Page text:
From the Thames to the M25
The rubbish in the Thames Lock at Brentford on Friday afternoon (28th August) wasn’t such a shock second time round. First encountered the previous Sunday it had appalled. After the glories of the sparkling Thames this is no picturesque sight…
Now though it begins to make sense. Thames Lock at the southernmost end of the Grand Union Canal is some 121 metres / 395 feet below the summit at Tring in Hertfordshire. Water flows downhill, doesn’t it…. As the Grand Union approaches the Thames it passes through highly urbanised areas (Uxbridge, Hayes, Southall and Brentford). Sadly, litter-spattered streets and roads are not unusual in these parts. Another factor though is the River Brent. It’s nearly 18 miles long (29 km), rising in the Borough of Barnet and flowing in a generally south-west direction before joining the Grand Union a mile or so above Brentford. Debris gets washed into the Brent and then much of it reaches the canal. “Watch out for the tree trunk…mind the rubbish in the water near the weir…” were the sort of remarks oncoming boaters were making. Certainly this second trip up the Grand Union in less than a week revealed far more flotsam and jetsam than the earlier one. Remember the deluges of Wednesday (26th August) that had so reduced visibility for the Cleddau crew in Little Venice and Camden Town? Pedestrians and volunteer lock keepers on the Grand Union spoke of the torrential thunderstorms – and this is what the aftermath looks like.
The Grand Union was the watery motorway of its time, a route for transporting commercial goods between London and Birmingham. The canal is deep, it has broad locks which can take either a single wide beam or two narrow boats. Now, as on the western end of the Kennet and Avon Canal, long stretches of it are watery residential streets, boats packed together the answer to some people’s housing problems…
The route climbs steadily from London. Helped by a pair of friendly volunteer lock keepers on Saturday morning the boats climbed 6 locks in the Hanwell Flight. The high wall, a bricked up archway and severe looking buildings are part of the old asylum. Behind the arch way was Asylum Dock, into which coal used to be delivered and in times of surplus fruit, vegetables and animal produce was taken away by boat to be sold.
An overnight stop near Three Bridges allowed time for a little investigation. This was another of Isambard Kingdom Brunel’s triumphs. Here a railway line (Southall to Brentford Dock) passes underneath an iron trough carrying the canal which itself passes underneath the Windmill Lane bridge.
You certainly see the weird
if not the wonderful on the lower sections of the Grand Union. There was a long delay while a wide beam boat struggled to back out of a small dock and turn to go north. Female passengers knew not how to help while the helmsman kicked the tree and then kicked the bow which was wedged on the towpath brickwork.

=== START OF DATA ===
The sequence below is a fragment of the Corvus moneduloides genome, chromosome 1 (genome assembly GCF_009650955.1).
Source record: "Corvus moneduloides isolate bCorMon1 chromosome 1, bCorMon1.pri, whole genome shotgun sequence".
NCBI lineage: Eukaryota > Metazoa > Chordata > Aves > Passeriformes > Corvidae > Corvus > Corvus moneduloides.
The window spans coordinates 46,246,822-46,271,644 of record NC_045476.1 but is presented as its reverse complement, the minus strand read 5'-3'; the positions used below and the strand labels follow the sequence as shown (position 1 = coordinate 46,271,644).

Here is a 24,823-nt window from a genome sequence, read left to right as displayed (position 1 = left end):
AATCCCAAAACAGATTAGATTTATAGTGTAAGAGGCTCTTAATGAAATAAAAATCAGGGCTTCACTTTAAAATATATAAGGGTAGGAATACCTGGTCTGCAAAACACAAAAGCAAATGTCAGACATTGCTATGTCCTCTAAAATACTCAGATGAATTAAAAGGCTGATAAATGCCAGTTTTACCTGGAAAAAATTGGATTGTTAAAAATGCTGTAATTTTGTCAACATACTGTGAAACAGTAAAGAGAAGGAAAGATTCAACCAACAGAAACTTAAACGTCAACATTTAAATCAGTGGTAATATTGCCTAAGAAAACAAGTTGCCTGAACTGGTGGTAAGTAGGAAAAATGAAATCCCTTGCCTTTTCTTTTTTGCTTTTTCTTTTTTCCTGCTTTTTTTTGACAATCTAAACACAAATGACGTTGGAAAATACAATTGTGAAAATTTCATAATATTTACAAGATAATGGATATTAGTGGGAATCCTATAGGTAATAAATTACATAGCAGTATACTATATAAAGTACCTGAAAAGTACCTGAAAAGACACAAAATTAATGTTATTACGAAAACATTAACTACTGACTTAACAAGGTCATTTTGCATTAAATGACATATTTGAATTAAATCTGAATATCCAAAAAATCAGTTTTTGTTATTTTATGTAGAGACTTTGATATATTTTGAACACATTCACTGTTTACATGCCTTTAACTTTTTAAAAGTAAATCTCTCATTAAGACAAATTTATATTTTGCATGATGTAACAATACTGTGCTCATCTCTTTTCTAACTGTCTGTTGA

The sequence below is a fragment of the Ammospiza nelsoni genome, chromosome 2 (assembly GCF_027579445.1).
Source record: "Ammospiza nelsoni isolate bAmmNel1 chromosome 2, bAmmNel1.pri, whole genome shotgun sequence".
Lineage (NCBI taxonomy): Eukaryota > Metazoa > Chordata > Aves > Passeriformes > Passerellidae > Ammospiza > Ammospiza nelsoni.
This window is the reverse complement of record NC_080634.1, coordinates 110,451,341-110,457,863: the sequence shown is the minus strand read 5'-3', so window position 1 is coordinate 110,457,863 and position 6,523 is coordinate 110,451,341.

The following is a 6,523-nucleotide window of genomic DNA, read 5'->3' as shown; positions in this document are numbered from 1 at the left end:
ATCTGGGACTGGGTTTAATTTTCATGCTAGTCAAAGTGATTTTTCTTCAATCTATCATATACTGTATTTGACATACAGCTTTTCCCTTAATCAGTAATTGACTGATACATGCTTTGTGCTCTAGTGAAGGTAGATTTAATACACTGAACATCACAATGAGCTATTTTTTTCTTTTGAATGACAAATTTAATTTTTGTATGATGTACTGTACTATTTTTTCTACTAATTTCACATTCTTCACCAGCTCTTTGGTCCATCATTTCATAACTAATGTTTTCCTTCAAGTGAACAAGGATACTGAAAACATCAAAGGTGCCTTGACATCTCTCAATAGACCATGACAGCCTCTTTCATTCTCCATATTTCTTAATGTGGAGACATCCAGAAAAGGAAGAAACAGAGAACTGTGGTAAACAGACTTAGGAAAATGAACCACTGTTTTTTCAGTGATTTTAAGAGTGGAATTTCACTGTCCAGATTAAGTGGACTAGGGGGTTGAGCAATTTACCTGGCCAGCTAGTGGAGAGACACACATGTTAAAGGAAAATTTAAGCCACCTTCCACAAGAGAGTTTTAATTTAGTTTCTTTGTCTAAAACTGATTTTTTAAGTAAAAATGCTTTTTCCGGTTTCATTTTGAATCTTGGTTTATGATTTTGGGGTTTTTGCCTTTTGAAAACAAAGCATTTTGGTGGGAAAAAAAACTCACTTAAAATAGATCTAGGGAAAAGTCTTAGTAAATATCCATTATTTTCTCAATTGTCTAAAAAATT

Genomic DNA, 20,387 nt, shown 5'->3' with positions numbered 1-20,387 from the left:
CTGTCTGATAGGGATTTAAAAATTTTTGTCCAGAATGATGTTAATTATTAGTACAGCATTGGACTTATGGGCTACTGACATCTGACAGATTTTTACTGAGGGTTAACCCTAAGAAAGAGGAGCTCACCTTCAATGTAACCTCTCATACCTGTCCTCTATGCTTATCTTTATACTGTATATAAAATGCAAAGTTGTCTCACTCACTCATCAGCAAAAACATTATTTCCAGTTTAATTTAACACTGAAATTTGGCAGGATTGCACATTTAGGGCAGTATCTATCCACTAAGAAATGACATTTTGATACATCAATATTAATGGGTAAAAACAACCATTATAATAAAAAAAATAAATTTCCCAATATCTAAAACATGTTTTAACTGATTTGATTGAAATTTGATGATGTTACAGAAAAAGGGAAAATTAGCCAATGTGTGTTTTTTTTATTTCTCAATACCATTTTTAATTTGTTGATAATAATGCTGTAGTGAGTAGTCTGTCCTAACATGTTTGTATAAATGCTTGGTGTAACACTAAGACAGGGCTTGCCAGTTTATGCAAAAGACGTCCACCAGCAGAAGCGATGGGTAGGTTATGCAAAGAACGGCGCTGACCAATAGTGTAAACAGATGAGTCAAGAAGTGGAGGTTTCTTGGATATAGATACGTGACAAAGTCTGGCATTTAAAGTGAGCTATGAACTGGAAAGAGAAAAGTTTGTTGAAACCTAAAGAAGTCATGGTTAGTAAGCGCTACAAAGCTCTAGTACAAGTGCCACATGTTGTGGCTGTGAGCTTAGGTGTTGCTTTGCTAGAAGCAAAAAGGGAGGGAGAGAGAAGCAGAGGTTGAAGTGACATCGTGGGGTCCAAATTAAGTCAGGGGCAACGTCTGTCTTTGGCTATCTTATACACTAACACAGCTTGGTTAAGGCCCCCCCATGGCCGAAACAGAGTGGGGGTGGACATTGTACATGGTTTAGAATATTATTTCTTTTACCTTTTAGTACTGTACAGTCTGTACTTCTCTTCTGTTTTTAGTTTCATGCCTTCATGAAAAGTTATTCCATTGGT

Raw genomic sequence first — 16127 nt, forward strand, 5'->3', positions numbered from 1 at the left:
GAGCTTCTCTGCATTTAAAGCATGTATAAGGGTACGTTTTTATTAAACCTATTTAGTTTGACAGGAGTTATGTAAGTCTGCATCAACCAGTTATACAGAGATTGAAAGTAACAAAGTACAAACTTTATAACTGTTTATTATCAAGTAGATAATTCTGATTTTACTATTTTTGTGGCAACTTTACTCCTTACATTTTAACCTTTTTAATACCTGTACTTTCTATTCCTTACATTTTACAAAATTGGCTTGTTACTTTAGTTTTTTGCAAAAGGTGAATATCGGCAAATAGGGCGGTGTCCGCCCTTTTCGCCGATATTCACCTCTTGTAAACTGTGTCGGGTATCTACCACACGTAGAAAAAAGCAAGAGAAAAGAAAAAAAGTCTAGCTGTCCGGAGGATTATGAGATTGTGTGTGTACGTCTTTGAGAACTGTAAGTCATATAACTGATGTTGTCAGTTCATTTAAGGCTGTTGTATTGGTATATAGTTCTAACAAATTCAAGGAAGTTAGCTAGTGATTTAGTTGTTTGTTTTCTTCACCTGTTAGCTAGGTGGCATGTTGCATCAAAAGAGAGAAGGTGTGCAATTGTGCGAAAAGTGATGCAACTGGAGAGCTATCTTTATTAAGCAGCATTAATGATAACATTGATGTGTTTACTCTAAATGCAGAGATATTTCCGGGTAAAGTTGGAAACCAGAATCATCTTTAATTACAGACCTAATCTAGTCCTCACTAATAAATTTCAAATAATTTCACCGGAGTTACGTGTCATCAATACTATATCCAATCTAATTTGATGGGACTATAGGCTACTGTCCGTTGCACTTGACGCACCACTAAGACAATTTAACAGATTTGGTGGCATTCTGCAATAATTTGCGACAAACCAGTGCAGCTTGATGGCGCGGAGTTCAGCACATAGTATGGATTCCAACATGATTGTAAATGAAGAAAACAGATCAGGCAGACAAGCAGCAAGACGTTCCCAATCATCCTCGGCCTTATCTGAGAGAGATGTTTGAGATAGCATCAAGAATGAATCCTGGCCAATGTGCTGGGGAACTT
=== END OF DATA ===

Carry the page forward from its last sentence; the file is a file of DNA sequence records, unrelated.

“Fans” of the anti-clockwise M25 who have crawled along the motorway near Heathrow may guess the name of this waterway: it’s where the Slough Arm branches off the Grand Union at Cowley Peachey Junction and extends for five miles into Slough. Most canal junctions have a tall signpost (sometimes partly obscured by trees) but here there wasn’t one, although for the benefit of walkers and cyclists there was another of these local map signs.
Towing. Since canals were first devised to transport coal and other goods boats have been towed. Initially of course barges were towed by horse. Later a powered boat (motor boat) would tow a butty. What a thrill then on Tuesday afternoon (just in earshot of the M25) to hear an old (1907) boat engine tuning up and then to see it pass, towing a butty (1906).
Twice boats have passed under human power. At a lock a wide beam was being hauled in. “Just had the bottom blacked,” said its owner. “Got no engine though.” He explained his strategy: lower the boat in the lock and exit it, spin the boat round by rope so it was facing the other way, and then have a friend tow him back to his farm mooring. Then a day later two folk were hauling their broken boat back to their marina (6 locks and 2.5 miles further down the canal). Tentatrice was moored just ahead of Cleddau. Along the gunwhale of Tentatrice, rope in hand, was creeping a female, a totally dripping wet female. There had been a loud splash a minute or so before – but no shouts. Somehow her partner had helped her out of the water and onward she came, very wet rope in her very wet hand. The rope was then negotiated over the bits of clutter on Cleddau’s roof.
“Alternator’s gone,” said one. An offer of a hot shower was made – but the hauling continued, at least until the boat had been hauled through Winkwell Swing Bridge…
Out on the Thames boats move fast and there’s less time to read or ponder boat names. While travelling at a slower pace in recent days these are a few of some smile-inducing names: Caldy (almost a Monkton Moment*!) Zoe of Limassol (so who spent time in Cyprus then?); Craster of Northumberland (memories of mouthwatering crab sandwiches there) The Lobster of Quadrille (a Lewis Carroll fan? See lyrics here). Finally, isn’t this boat name pretty appropriate for speedy narrow boats?!
Finally, a warning not only to gaze at the surroundings but also to check the waters. Passing through Watford’s delightful Cassiobury Park an odd-shaped item was floating just ahead – was it a fender detached from its boat? No, just a marrow… However, beware of what else might be lurking in those waters…
Stats since last post: 21 miles, 26 locks
Monkton Moments* to date: 19
(Monkton Moment*- a reference to / recognition of Cleddau’s Pembrokeshire connections)
Posted from Cowroast, on the summit level, 57 locks above sea level